Analytic Tools: Free Or Not So Free?
I love spending time in the outdoors. As a family we just got new bikes and have been enjoying riding them; however my favorite outdoor activity is hiking. I love to go out on the trail and become one with nature. On a hike you go at a pace that you can cover ground yet still enjoy what’s around you. You can smell the fresh pine trees and feel the wind on your face; it brings me much peace and relaxation. For years I have wanted a watch that has a compass built right into the watch. The one I have coveted for so long is not cheap so when I found one that had the features I wanted for a good price and one that my wife was ok with me getting I jumped at the chance and got it. Just is case you were wondering, I got a RedClover watch. It is a great watch and had all kinds of bells and whistles and of course has a compass. Now I know how to use the compass and a few other settings, however a lot of what the watch can do it beyond me at this point. If I never learned what the watch can do and how to use it then it would not matter that I paid for it. To truly get value out of the watch I need to learn about it and use it. Web Analytics is much the same. You have to figure the data out and use it.
In Web Analytics the question is whether free tools like Google Analytics is good enough or if you need to use a paid for tool to get the job done right. In trying to figure this out for myself I came across the article “The Problem With Free Analytics” published by Eric T. Peterson on the website Web Analytics DEMYSTIFIED. It gave some very useful insight into this question. Although the article is from 2007 I still feel the points are valid. The main point that I gained from the post is that free or paid analytics is not nearly as important as actually using the tool, understanding the data and having the right person for the job. Eric says “It is my firm belief, and I emphasize this on page 4, that any company using any application regardless of price can be tremendously successful in their use of web analytics. I say this because I know that success means different things to different companies. I also say this because I firmly believe that being successful with web analytics has very little to do with technology, at least for the majority of companies doing web analytics today.” I think this says it all. Use what tools you have to their fullest and put forth the effort and success will follow.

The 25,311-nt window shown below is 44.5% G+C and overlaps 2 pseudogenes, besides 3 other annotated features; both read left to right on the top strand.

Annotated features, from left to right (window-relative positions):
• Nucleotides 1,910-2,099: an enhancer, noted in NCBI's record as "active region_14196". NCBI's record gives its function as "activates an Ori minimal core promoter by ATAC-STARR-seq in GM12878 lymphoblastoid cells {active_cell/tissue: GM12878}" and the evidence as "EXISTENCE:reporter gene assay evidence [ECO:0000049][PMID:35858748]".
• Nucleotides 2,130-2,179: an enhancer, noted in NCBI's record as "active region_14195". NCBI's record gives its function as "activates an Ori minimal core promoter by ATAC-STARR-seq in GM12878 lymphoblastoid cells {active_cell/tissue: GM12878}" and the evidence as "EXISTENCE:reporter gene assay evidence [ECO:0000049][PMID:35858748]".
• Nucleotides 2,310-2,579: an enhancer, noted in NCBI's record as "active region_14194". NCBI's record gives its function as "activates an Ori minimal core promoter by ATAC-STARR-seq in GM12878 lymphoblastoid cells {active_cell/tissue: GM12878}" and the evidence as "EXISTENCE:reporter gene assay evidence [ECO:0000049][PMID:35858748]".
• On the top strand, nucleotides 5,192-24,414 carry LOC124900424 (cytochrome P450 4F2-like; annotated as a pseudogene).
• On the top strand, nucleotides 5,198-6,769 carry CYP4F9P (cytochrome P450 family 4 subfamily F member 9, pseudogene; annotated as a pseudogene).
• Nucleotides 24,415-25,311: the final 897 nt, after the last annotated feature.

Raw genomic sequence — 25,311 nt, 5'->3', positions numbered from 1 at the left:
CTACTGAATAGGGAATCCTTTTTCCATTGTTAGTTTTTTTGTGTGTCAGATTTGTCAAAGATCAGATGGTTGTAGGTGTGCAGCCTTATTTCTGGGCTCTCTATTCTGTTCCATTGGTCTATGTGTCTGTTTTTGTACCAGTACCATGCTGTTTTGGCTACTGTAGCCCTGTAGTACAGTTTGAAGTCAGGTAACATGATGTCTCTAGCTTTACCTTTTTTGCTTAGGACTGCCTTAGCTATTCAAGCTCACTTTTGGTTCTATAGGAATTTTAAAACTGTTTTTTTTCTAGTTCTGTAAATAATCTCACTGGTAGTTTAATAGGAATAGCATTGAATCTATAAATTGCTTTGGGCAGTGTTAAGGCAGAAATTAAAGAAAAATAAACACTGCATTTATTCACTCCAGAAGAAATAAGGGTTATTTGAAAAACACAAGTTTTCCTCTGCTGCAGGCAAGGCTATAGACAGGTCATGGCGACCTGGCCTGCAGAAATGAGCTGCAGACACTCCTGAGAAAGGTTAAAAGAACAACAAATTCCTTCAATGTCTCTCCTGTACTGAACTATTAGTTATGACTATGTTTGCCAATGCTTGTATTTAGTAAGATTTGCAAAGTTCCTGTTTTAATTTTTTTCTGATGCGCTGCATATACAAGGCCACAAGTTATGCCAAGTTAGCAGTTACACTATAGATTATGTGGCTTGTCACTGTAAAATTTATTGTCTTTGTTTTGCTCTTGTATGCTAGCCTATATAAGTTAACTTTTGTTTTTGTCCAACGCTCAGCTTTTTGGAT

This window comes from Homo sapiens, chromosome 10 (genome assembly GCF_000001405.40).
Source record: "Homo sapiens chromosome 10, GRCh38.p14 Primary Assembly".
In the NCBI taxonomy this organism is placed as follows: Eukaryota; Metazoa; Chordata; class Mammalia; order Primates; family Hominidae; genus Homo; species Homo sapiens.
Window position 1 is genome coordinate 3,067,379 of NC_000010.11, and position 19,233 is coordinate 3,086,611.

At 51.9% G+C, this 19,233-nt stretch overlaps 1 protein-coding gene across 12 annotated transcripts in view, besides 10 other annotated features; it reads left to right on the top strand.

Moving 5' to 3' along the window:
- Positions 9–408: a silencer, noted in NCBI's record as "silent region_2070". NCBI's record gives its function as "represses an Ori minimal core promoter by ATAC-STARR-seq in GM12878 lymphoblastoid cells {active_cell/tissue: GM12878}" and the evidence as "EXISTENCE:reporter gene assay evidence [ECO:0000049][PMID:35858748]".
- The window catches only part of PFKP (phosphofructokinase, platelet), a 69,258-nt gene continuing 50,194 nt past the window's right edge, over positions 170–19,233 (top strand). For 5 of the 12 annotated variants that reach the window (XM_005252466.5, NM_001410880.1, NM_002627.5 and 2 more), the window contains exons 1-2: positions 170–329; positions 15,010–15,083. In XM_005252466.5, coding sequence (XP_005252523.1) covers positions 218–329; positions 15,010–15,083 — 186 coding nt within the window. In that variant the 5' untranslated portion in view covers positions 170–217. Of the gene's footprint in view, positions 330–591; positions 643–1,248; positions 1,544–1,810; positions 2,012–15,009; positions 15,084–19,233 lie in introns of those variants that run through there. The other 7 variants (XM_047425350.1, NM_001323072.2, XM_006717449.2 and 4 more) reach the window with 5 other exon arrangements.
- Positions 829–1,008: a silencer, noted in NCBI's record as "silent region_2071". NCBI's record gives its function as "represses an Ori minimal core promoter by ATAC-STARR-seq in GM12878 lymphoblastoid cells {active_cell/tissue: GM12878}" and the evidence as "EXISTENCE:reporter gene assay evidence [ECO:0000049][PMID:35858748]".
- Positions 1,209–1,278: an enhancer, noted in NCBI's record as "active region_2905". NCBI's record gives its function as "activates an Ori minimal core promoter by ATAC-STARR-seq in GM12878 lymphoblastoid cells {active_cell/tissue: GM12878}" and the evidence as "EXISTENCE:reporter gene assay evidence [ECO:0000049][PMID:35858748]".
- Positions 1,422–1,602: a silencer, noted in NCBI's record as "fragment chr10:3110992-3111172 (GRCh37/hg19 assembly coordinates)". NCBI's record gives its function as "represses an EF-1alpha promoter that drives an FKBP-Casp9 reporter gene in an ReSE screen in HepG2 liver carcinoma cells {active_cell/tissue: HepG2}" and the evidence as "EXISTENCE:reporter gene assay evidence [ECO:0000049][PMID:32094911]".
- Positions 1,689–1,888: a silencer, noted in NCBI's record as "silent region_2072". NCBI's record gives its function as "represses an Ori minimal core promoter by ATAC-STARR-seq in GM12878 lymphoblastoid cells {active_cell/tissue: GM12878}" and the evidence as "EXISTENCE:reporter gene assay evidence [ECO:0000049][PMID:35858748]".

I am in total agreement with the thoughts expressed in this article and think it a great concept to use to build a successful analytics program. It is just like my new watch, if I use it then I will gain from having it. If I don’t use the watch for what is was made for then it is just another pretty watch in my collection. So don’t worry about free or paid tools until you are ready for them. The first steps are: use what you have, make sure the right person is doing the job, and put in the effort.